If you were to imagine the type of person who would kill a woman and her young son, torch his own house, and then kidnap the woman’s teenage daughter, you’d probably picture a hulking, tattooed ex-convict or a shaggy-bearded antisocial misfit with a crazy look in his eyes.
Probably the last person you’d picture would be James Lee DiMaggio -- a bland, pleasant-looking 40-year-old telecommunications technician, whose LinkedIn profile touts his expertise at Microsoft Excel and his customer service skills, and whose Facebook page -- since removed -- included inspirational quotes from Albert Einstein, Steve Jobs and poet Maya Angelou. He was a longtime close friend -- “Uncle Jim”-- of the family he allegedly victimized.
Puzzlingly, the San Diego area resident -- whom FBI agents killed in a gun battle in the Idaho wilderness last Saturday when they rescued his captive, 16-year-old Hannah Anderson -- seems, at least outwardly, like the antithesis of the deranged predators who inhabit our nightmares.
According to Intelius, an online public records database, DiMaggio had no prior criminal record in California, and he owned the three-bedroom home that he allegedly set afire after killing his two victims.
San Diego County Sheriff Bill Gore admitted to reporters: “When you get a completely irrational act like we've seen here with two murders and a kidnapping, sometimes you might not be able to come up with a rational explanation.”
But that leads to an even more troubling question. If an apparently normal person -- that is, someone who is functional in everyday living, with no history of violent acts or mental disturbances -- can suddenly morph into an arsonist, killer and kidnapper, what are the chances that any one of us similarly could go off the deep end and erupt into extreme violence?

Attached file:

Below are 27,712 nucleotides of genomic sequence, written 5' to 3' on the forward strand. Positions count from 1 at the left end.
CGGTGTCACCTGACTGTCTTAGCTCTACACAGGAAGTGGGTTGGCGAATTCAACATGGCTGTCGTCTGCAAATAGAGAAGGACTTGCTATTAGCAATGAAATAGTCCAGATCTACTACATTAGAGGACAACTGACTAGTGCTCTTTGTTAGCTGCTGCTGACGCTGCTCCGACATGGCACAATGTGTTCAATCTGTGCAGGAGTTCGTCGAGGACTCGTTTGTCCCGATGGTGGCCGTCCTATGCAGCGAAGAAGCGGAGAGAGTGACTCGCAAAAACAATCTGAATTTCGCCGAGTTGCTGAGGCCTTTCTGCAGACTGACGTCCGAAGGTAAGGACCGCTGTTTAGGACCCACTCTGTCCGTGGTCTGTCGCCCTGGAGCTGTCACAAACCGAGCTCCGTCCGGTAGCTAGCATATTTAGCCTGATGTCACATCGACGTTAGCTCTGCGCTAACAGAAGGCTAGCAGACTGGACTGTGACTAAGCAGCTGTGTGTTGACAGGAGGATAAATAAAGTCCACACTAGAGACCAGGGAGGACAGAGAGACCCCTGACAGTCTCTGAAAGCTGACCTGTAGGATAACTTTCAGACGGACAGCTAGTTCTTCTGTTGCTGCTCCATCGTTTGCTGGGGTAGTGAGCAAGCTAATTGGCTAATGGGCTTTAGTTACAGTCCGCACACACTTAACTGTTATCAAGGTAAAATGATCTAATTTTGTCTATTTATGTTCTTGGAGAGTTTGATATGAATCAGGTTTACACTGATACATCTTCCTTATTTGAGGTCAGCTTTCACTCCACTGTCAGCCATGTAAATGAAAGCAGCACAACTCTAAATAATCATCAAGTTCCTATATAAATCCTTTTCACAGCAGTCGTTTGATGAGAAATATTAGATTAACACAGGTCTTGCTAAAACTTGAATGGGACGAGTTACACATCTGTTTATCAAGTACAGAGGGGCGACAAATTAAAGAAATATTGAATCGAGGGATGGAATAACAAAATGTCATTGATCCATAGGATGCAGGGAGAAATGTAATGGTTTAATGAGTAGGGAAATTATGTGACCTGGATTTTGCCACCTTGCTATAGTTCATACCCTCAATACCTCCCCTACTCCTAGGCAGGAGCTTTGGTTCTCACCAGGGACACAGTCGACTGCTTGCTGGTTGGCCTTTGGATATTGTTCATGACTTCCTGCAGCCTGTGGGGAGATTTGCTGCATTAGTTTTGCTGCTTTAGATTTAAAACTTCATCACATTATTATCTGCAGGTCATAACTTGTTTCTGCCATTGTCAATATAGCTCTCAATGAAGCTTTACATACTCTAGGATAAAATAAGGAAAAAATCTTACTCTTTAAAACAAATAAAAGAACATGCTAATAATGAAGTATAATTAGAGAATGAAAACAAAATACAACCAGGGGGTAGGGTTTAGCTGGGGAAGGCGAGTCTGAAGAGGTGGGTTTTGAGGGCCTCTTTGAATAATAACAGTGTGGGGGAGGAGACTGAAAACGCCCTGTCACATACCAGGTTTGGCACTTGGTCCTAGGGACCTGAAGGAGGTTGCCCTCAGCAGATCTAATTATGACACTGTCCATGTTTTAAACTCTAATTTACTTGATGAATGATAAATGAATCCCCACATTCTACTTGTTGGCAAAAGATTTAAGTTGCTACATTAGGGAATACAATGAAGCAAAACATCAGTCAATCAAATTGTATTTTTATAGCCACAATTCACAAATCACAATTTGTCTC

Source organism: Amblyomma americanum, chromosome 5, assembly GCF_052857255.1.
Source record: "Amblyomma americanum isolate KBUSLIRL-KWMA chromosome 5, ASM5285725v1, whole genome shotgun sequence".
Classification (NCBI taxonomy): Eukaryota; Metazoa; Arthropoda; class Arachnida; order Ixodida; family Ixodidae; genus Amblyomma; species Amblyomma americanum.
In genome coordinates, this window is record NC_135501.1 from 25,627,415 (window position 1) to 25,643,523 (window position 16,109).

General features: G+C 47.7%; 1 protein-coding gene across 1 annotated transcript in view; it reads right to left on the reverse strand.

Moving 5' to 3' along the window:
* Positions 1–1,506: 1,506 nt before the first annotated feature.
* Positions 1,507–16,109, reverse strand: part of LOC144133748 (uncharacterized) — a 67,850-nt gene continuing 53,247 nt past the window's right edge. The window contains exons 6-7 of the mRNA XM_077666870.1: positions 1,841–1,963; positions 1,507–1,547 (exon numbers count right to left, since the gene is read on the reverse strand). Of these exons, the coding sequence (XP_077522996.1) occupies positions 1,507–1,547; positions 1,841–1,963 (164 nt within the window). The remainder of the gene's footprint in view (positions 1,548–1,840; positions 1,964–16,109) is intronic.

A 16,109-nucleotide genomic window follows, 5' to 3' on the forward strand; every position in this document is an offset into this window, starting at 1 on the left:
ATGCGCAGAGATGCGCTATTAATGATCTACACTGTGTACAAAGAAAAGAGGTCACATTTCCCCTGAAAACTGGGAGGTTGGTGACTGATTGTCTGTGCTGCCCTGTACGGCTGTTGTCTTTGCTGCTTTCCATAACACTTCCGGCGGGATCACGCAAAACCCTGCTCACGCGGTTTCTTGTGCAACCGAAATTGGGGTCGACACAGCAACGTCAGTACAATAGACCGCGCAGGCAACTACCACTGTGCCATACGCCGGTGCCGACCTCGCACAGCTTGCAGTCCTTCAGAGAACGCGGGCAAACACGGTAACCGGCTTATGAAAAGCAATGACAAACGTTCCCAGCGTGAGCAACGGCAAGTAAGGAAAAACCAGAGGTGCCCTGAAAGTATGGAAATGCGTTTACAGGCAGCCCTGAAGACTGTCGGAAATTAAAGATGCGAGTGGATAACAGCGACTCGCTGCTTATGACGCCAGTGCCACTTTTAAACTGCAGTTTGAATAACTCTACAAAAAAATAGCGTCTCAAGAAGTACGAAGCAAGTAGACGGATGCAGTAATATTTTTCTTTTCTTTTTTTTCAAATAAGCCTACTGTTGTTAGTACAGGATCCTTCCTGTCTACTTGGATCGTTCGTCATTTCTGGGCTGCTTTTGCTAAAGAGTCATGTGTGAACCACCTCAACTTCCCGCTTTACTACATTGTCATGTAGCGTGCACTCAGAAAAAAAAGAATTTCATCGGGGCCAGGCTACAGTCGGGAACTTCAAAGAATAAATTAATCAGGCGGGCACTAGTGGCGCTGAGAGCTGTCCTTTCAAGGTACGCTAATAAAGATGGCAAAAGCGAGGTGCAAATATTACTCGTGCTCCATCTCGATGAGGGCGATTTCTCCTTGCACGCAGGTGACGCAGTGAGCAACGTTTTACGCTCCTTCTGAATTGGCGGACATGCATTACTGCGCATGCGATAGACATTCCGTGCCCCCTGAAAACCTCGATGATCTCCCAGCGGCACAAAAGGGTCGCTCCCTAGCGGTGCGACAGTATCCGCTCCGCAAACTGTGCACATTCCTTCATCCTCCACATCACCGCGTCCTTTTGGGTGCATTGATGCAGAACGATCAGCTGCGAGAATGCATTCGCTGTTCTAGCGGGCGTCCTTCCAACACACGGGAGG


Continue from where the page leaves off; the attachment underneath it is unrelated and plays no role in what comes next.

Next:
While there’s little specific research on the subject, crime statistics suggest that the chances of an everyday person suddenly morphing into a brutal killer seem fairly slim. According to a 1997 U.S. Bureau of Justice Statistics study, the average American only has about a 5 percent chance of being sentenced to prison for committing any sort of crime in his or her lifetime.
If a person has managed to stay out of such trouble until his or her 40th birthday -- as DiMaggio did--the rate drops to lower than 1 percent. The same study showed that fewer than 6 percent of those incarcerated for the first time have killed someone. And the “normal” person who takes more than one life, as DiMaggio allegedly did, must be rarer still.
A 2003 study by Northeastern University researchers James Alan Fox and Jack Levin found that only 3 to 4 percent of all acts of homicide involve multiple victims.
It’s impossible to rule out that an ordinary person might someday commit extreme, irrational violence. But in most cases, a seemingly normal killer probably isn’t really as normal as he might seem, explains Dr. Alan J. Lipman, a licensed clinical psychologist and founder and director of the Center for the Study of Violence in Washington, D.C.
A sign for then-missing California teenager Hannah Anderson on a fence at El Capitan High School in the Lakeside neighborhood of San Diego County on Aug. 7, 2013. Corbis